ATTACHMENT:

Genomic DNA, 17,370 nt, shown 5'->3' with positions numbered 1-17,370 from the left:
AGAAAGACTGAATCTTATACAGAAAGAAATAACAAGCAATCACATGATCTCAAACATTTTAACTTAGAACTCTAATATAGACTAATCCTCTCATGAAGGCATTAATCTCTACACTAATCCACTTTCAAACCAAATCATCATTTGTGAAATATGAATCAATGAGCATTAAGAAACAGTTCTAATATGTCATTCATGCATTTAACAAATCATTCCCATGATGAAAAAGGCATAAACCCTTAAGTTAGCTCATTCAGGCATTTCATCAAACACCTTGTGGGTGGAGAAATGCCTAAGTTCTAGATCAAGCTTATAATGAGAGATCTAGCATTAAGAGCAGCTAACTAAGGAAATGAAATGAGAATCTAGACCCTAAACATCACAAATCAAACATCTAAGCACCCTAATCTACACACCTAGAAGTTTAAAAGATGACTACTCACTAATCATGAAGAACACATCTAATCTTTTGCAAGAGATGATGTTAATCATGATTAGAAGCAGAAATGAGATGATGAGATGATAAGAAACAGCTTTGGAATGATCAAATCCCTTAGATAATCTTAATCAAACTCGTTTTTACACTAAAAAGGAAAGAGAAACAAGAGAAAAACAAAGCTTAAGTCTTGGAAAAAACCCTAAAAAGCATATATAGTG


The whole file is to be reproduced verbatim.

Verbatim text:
Genomic DNA, 17,370 nt, shown 5'->3' with positions numbered 1-17,370 from the left:
AGAAAGACTGAATCTTATACAGAAAGAAATAACAAGCAATCACATGATCTCAAACATTTTAACTTAGAACTCTAATATAGACTAATCCTCTCATGAAGGCATTAATCTCTACACTAATCCACTTTCAAACCAAATCATCATTTGTGAAATATGAATCAATGAGCATTAAGAAACAGTTCTAATATGTCATTCATGCATTTAACAAATCATTCCCATGATGAAAAAGGCATAAACCCTTAAGTTAGCTCATTCAGGCATTTCATCAAACACCTTGTGGGTGGAGAAATGCCTAAGTTCTAGATCAAGCTTATAATGAGAGATCTAGCATTAAGAGCAGCTAACTAAGGAAATGAAATGAGAATCTAGACCCTAAACATCACAAATCAAACATCTAAGCACCCTAATCTACACACCTAGAAGTTTAAAAGATGACTACTCACTAATCATGAAGAACACATCTAATCTTTTGCAAGAGATGATGTTAATCATGATTAGAAGCAGAAATGAGATGATGAGATGATAAGAAACAGCTTTGGAATGATCAAATCCCTTAGATAATCTTAATCAAACTCGTTTTTACACTAAAAAGGAAAGAGAAACAAGAGAAAAACAAAGCTTAAGTCTTGGAAAAAACCCTAAAAAGCATATATAGTG